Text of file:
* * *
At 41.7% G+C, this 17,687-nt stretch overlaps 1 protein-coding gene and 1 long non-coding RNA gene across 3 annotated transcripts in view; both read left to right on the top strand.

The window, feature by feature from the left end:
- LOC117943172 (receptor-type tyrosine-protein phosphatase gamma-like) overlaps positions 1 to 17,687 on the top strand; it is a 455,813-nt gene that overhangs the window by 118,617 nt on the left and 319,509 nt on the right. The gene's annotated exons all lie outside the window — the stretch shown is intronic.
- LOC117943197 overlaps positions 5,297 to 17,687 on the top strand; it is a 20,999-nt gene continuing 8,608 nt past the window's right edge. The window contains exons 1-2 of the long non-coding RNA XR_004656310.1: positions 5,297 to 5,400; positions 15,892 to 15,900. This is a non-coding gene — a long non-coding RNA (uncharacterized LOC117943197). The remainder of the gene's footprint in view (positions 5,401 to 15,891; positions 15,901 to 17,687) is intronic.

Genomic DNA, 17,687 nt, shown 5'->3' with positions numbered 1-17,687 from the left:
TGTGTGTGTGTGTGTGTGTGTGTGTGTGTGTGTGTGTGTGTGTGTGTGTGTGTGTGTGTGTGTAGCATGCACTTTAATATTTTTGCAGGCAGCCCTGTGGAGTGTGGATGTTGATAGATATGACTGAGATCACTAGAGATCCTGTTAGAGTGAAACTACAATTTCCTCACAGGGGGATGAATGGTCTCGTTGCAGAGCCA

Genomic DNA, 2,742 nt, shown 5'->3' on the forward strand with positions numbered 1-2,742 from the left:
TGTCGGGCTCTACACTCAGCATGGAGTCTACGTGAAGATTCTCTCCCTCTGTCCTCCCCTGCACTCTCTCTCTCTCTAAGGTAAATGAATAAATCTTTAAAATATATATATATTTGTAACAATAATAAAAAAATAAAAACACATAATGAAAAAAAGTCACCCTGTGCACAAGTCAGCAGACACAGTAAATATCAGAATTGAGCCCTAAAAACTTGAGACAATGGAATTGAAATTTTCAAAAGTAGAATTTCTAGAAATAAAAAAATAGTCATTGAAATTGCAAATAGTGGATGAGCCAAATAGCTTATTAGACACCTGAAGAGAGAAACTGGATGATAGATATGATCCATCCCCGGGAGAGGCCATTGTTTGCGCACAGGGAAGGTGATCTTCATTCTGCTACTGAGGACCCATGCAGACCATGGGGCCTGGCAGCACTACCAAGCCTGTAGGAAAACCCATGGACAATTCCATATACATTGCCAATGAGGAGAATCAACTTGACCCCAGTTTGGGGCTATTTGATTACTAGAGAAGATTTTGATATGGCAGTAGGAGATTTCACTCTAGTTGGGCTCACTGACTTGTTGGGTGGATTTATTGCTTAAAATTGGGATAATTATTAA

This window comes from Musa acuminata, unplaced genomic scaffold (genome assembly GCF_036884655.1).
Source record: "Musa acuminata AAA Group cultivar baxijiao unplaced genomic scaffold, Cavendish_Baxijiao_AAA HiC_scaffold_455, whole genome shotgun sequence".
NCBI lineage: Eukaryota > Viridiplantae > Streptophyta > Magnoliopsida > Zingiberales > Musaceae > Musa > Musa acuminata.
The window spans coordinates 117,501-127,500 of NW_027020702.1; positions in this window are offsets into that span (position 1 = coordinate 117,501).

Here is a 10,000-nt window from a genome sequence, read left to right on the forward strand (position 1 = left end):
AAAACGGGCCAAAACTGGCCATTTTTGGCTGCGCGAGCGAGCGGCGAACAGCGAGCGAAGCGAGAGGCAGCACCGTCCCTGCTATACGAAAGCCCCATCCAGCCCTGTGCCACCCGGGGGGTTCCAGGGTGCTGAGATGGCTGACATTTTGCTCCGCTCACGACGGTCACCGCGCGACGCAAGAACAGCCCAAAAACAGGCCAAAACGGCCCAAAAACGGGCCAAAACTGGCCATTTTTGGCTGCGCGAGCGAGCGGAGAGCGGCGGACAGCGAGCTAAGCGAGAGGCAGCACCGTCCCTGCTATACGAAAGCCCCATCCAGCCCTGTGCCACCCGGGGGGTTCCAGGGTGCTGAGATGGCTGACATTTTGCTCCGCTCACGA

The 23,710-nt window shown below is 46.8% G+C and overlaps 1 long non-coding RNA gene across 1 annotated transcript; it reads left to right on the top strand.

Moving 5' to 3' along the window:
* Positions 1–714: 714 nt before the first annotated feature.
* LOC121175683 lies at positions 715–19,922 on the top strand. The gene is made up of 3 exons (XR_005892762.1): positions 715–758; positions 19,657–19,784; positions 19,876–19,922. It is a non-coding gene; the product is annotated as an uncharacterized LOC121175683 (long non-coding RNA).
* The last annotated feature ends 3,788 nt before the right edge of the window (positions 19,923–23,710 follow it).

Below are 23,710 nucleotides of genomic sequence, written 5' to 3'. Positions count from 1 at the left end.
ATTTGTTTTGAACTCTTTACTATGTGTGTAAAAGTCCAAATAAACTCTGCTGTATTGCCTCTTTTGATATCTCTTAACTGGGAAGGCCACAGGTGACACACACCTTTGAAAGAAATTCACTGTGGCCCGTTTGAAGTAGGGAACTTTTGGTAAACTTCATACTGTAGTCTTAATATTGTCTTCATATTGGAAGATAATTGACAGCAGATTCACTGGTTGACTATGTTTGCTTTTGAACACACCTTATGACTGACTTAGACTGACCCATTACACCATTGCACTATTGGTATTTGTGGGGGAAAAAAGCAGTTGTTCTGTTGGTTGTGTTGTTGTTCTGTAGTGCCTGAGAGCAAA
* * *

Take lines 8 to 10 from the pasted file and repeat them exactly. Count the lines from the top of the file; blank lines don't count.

TGTCGGGCTCTACACTCAGCATGGAGTCTACGTGAAGATTCTCTCCCTCTGTCCTCCCCTGCACTCTCTCTCTCTCTAAGGTAAATGAATAAATCTTTAAAATATATATATATTTGTAACAATAATAAAAAAATAAAAACACATAATGAAAAAAAGTCACCCTGTGCACAAGTCAGCAGACACAGTAAATATCAGAATTGAGCCCTAAAAACTTGAGACAATGGAATTGAAATTTTCAAAAGTAGAATTTCTAGAAATAAAAAAATAGTCATTGAAATTGCAAATAGTGGATGAGCCAAATAGCTTATTAGACACCTGAAGAGAGAAACTGGATGATAGATATGATCCATCCCCGGGAGAGGCCATTGTTTGCGCACAGGGAAGGTGATCTTCATTCTGCTACTGAGGACCCATGCAGACCATGGGGCCTGGCAGCACTACCAAGCCTGTAGGAAAACCCATGGACAATTCCATATACATTGCCAATGAGGAGAATCAACTTGACCCCAGTTTGGGGCTATTTGATTACTAGAGAAGATTTTGATATGGCAGTAGGAGATTTCACTCTAGTTGGGCTCACTGACTTGTTGGGTGGATTTATTGCTTAAAATTGGGATAATTATTAA

This window comes from Musa acuminata, unplaced genomic scaffold (genome assembly GCF_036884655.1).
Source record: "Musa acuminata AAA Group cultivar baxijiao unplaced genomic scaffold, Cavendish_Baxijiao_AAA HiC_scaffold_455, whole genome shotgun sequence".